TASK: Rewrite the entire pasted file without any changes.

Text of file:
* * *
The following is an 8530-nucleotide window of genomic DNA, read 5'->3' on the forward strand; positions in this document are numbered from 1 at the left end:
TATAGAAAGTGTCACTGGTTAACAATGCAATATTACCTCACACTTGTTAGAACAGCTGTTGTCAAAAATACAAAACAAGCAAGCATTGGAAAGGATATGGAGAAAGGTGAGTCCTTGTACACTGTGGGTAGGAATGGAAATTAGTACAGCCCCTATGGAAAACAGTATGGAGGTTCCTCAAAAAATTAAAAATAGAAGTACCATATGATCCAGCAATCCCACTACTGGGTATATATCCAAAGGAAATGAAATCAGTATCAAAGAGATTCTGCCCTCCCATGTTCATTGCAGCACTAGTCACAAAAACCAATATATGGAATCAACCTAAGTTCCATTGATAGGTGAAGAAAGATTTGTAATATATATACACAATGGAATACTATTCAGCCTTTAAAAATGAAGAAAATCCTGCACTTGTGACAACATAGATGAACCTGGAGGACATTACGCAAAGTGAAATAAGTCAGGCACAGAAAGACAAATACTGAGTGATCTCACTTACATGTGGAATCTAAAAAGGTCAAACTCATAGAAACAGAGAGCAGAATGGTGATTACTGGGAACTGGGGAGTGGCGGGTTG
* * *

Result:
The following is an 8530-nucleotide window of genomic DNA, read 5'->3' on the forward strand; positions in this document are numbered from 1 at the left end:
TATAGAAAGTGTCACTGGTTAACAATGCAATATTACCTCACACTTGTTAGAACAGCTGTTGTCAAAAATACAAAACAAGCAAGCATTGGAAAGGATATGGAGAAAGGTGAGTCCTTGTACACTGTGGGTAGGAATGGAAATTAGTACAGCCCCTATGGAAAACAGTATGGAGGTTCCTCAAAAAATTAAAAATAGAAGTACCATATGATCCAGCAATCCCACTACTGGGTATATATCCAAAGGAAATGAAATCAGTATCAAAGAGATTCTGCCCTCCCATGTTCATTGCAGCACTAGTCACAAAAACCAATATATGGAATCAACCTAAGTTCCATTGATAGGTGAAGAAAGATTTGTAATATATATACACAATGGAATACTATTCAGCCTTTAAAAATGAAGAAAATCCTGCACTTGTGACAACATAGATGAACCTGGAGGACATTACGCAAAGTGAAATAAGTCAGGCACAGAAAGACAAATACTGAGTGATCTCACTTACATGTGGAATCTAAAAAGGTCAAACTCATAGAAACAGAGAGCAGAATGGTGATTACTGGGAACTGGGGAGTGGCGGGTTG